To most, Mother’s Day means flowers, chocolates, and jewelry. But in my family, it has come to mean something entirely different. For over 50 years now, Mother’s Day is synonymously known as 'Branding Weekend' at the ranch.

A big part of any cattle operation is branding. It involves a lot of hard work and preparation. The herd needs to be gathered and calves separated. Vaccinations need to be ready, and the needles and knives sharp.

Shane Stotlar (as child) participating in branding with his mother (left), and then with his own children (right).

I don’t know if there is any way to capture the excitement of branding, especially for a young kid. Early in the morning, I am already up, pulling on my jeans and boots and slapping on my dusty cowboy hat. But that is only part of what I wear. There is an overwhelming sense of adventure and pride that is jangling as loud as my spurs as I head down the stairs. 

I hurry down to the hearty breakfast that Mom and Grandma have prepared. They must have been up even earlier than me. Eggs, bacon, hash browns, tortillas, orange juice – life just doesn’t get any better than breakfast at branding. 

Out the door and down to the corrals, I hustle to saddle up my horse, so Pa and the big kids don’t leave me behind. The energy is palpable. Dogs and horses are milling around with all the hustle and bustle of getting out on the trail. 

Up that canyon, over that hill, behind that bunch of trees – we all scatter looking for the mama cows and their new little calves. The morning stretches into the afternoon, and the sun starts to really beat down on my neck and ears. The mosquitos and cedar gnats buzz incessantly around me, but it doesn’t dim the magnificent view in front of me. I love seeing the wide-open range, dotted with cows and riders. I take a deep breath of fresh air and feel as part of this land as the mountains in the distance. The herd is starting to come together and move collectively towards the general direction of the corrals. Soon, they are all there– the lumbering bulls, the watchful cows, and the bawling calves. The noise of the trail is as soothing as the creak of my saddle. After a while, I dig into my saddle bag for a gulp of lukewarm water and then chew on a granola bar as the barn and corrals appear on the horizon. The fun is only beginning.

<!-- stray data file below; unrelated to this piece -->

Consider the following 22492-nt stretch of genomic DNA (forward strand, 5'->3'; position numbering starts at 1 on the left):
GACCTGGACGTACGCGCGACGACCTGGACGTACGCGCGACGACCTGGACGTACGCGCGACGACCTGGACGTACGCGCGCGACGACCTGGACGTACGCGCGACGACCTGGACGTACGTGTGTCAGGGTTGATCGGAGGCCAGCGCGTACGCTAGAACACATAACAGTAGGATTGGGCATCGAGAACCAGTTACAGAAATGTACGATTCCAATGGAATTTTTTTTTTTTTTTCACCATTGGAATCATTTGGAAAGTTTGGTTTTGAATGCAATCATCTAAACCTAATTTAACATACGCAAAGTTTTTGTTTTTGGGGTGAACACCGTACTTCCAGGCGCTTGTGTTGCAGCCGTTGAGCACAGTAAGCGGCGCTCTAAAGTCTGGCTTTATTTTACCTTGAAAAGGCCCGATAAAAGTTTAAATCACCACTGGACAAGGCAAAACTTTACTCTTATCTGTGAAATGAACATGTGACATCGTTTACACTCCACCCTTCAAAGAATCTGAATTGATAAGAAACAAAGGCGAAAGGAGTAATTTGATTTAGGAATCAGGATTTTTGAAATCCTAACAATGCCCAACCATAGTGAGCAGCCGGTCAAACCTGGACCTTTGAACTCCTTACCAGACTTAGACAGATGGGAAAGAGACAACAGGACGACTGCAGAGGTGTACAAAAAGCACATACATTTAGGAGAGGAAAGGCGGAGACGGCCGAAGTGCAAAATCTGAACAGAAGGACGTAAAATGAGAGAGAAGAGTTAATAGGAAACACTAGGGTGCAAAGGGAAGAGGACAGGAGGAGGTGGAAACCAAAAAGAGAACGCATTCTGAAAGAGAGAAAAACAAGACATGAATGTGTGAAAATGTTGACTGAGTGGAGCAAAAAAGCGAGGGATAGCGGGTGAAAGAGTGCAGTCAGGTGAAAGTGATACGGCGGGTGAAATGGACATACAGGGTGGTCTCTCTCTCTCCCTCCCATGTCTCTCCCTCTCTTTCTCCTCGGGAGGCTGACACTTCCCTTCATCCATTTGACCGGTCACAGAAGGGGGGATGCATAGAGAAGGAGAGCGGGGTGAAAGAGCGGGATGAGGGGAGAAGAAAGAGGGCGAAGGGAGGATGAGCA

Back at the corrals, we sort the calves from the cows, make sure all have food and water for the night and head back to the house for dinner. 

The next morning starts out as if life is on repeat. But now the sounds at the corral are different. The irons are heating in the fire, the gates are clanging, and I can hear the aunts and uncles calling out to “Open that gate”, and “Turn that big one back!” All the cousins start shaking out their ropes and warming up their loops. 

Mom and grandma are back in the thick of things. I’m not sure how most of the things just magically get done, but they must have something to do with it, because the vaccines are ready in the cooler, ear tags and tagger are sitting close by, and notepad and pen are there, just waiting to keep track of everything. 

Branding has been going on for hours. The cousins are still running around, drinking pop from the endless supply in the coolers. Toddlers and chubby babies hanging out at the bottom of the fence are starting to show the effects of rolling around in the dirt. The dust is matted in their hair, and their hands and face show a mixture of mud, pop, and cookie remains. Some cheeks have dried evidence of tears cutting tracks through the grime on their faces, testifying of squabbles and tumbles that have occurred throughout the day. The mothers in the family, young and old, are ever present to wipe away the tears, reapply sunscreen, and run things back and forth in all the chaos, all while packing a baby on their hip.

In our family, branding has always been more than just branding. It is time for all the family to gather together and be a part of something that is bigger than each of us. Grandparents, aunts, uncles, brothers, sisters, cousins, friends enlisted from the college-aged bunch – all come together and get the work done. It’s almost like a grand orchestra, with each member playing a few important notes to make the weekend happen, with only a few discordant notes mixed in. But all in all, it ties us together. 

After the last cow is vaccinated, the last calf is wrestled and branded, we turn the mamas and babies back in together and soon they find each other. The sounds of the day smoothly fade away as the contented babies, now with full bellies, bed down with their mothers softly lowing by their side.

After all the gates are closed and latched, we clean up the remains of the day. Soon, we head back to the ranch house where we know there will be another hearty meal waiting for us. Our own mothers have seen to feeding us as well. We all compare battle wounds from the day, compete for the title of dirtiest ensemble, and then fight for who gets the tub first.

I fall into bed with my eyes closing before I even hit the pillow. The tradition continues, and I can’t wait for next Mother’s Day!